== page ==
Not personally. Helmut Newton’s wife told him that she had met this nice woman at the hairdresser’s who dreamed of working with him. And so I called up Newton and said I had an opportunity to photograph Mick Jagger. He said, ‘How much do you pay?’ I said, ‘800 francs’, and he replied: ‘OK then, it’s more than Condé Nast, so I’ll do it. Bring him over to my studio on this date.’ And, naive as I was, I never even thought of confirming the meeting with Jagger, so I showed up at his door on the given day and nobody answered, of course. I must have called him about 30 times from the phone box down the road, but he wouldn’t pick up. I was in tears when on the 35th call, he finally picked up and said, ‘You’re nuts, we never confirmed that meeting’. I begged him to come down because it was my first ever chance to work with Helmut Newton and if he didn’t come, I’d be in disgrace for life. So Jagger, who at the time was with the tall Texan model Jerry Hall, came along and Helmut photographed him. Newton then got me to pick the two pictures I wanted to use, asked me if I wanted to work with his wife, and then went on to sell all the other pictures to Paris Match. But it was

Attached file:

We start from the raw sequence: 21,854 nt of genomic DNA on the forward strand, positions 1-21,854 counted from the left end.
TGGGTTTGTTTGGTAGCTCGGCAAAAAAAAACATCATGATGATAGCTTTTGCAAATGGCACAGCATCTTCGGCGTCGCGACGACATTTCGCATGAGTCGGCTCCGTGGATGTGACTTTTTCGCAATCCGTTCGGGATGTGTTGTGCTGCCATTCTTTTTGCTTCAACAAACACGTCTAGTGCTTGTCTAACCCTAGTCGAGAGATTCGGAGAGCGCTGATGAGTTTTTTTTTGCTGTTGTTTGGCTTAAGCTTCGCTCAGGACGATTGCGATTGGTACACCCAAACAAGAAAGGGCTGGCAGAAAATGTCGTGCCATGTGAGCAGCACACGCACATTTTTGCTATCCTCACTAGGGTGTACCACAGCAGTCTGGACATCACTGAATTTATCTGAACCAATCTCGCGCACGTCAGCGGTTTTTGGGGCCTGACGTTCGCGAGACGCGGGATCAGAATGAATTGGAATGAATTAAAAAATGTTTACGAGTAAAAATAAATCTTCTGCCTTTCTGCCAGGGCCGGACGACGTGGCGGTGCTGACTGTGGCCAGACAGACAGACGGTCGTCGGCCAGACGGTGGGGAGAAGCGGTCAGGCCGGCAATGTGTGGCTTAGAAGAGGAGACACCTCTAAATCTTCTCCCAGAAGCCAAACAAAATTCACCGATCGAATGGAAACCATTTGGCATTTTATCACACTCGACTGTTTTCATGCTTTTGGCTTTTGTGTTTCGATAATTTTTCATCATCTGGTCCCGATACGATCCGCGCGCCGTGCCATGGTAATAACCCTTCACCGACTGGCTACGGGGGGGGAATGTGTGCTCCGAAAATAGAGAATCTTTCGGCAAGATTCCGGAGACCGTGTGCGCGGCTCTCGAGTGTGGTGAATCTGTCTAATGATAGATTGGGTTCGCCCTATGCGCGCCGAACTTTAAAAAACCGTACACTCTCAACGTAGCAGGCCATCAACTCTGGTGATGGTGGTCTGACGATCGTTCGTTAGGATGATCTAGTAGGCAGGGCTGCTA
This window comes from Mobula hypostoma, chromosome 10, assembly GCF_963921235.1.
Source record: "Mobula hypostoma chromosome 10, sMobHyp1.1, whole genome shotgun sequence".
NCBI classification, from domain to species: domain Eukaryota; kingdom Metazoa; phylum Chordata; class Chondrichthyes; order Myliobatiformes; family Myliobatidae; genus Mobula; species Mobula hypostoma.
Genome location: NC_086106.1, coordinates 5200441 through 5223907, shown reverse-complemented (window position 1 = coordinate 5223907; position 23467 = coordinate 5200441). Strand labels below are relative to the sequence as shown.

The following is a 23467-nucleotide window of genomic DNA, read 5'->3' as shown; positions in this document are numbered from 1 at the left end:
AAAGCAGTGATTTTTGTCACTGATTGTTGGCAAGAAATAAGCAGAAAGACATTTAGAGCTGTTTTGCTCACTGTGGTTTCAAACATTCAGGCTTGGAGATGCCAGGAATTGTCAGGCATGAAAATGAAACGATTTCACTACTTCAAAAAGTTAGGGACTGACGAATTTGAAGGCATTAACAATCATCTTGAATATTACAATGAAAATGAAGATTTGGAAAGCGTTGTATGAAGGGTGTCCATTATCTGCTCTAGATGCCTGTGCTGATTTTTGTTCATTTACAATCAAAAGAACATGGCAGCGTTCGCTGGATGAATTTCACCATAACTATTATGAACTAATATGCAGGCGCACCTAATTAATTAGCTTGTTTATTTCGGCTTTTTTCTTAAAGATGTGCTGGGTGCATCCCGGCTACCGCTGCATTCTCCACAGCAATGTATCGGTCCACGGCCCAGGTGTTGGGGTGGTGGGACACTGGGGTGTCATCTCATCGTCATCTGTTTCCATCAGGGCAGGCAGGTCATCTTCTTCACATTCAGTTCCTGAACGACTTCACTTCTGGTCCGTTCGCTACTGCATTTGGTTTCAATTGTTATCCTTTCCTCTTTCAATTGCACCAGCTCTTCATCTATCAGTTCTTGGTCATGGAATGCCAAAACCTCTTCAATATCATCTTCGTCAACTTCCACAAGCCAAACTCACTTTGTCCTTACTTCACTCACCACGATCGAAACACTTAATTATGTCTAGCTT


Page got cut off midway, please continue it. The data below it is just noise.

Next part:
already so completely extraordinary for me to publish pictures by Helmut Newton that I didn’t care. Egoïste was unknown back them, so getting two photos by Helmut Newton was great.

That was in 1977?

Yes, the second issue. Those first few issues didn’t sell well at all because they were terribly placed in the newsstands, under the sellers’ feet. It only started to sell by issue four because we hired people to go out and sell it. Issue four sold out because they did such a good job at Les Halles, even though
Edgar Faure was on the cover. We printed 4,000 copies and sold 4,000.